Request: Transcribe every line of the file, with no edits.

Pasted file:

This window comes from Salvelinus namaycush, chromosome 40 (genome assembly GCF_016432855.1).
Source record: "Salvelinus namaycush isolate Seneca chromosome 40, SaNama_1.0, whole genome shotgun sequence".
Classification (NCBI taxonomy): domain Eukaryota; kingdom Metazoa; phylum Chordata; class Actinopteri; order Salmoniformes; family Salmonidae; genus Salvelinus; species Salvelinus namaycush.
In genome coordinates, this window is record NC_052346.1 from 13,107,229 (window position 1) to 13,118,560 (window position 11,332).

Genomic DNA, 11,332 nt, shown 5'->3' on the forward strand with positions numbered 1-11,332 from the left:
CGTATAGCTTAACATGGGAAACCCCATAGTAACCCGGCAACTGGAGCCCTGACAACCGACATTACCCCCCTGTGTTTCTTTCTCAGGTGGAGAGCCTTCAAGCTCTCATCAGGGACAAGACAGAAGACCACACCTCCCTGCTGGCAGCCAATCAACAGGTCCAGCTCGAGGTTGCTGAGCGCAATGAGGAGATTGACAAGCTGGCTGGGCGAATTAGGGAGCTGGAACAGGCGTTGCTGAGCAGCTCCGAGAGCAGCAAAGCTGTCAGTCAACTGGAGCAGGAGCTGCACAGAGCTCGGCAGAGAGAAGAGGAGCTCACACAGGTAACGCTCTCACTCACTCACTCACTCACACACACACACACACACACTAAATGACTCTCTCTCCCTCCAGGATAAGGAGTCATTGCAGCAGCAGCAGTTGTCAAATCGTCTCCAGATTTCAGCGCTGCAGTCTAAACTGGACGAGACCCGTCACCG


This window comes from Salvelinus namaycush, chromosome 40 (genome assembly GCF_016432855.1).
Source record: "Salvelinus namaycush isolate Seneca chromosome 40, SaNama_1.0, whole genome shotgun sequence".
Classification (NCBI taxonomy): domain Eukaryota; kingdom Metazoa; phylum Chordata; class Actinopteri; order Salmoniformes; family Salmonidae; genus Salvelinus; species Salvelinus namaycush.
In genome coordinates, this window is record NC_052346.1 from 13,107,229 (window position 1) to 13,118,560 (window position 11,332).

Genomic DNA, 11,332 nt, shown 5'->3' on the forward strand with positions numbered 1-11,332 from the left:
CGTATAGCTTAACATGGGAAACCCCATAGTAACCCGGCAACTGGAGCCCTGACAACCGACATTACCCCCCTGTGTTTCTTTCTCAGGTGGAGAGCCTTCAAGCTCTCATCAGGGACAAGACAGAAGACCACACCTCCCTGCTGGCAGCCAATCAACAGGTCCAGCTCGAGGTTGCTGAGCGCAATGAGGAGATTGACAAGCTGGCTGGGCGAATTAGGGAGCTGGAACAGGCGTTGCTGAGCAGCTCCGAGAGCAGCAAAGCTGTCAGTCAACTGGAGCAGGAGCTGCACAGAGCTCGGCAGAGAGAAGAGGAGCTCACACAGGTAACGCTCTCACTCACTCACTCACTCACACACACACACACACACACTAAATGACTCTCTCTCCCTCCAGGATAAGGAGTCATTGCAGCAGCAGCAGTTGTCAAATCGTCTCCAGATTTCAGCGCTGCAGTCTAAACTGGACGAGACCCGTCACCG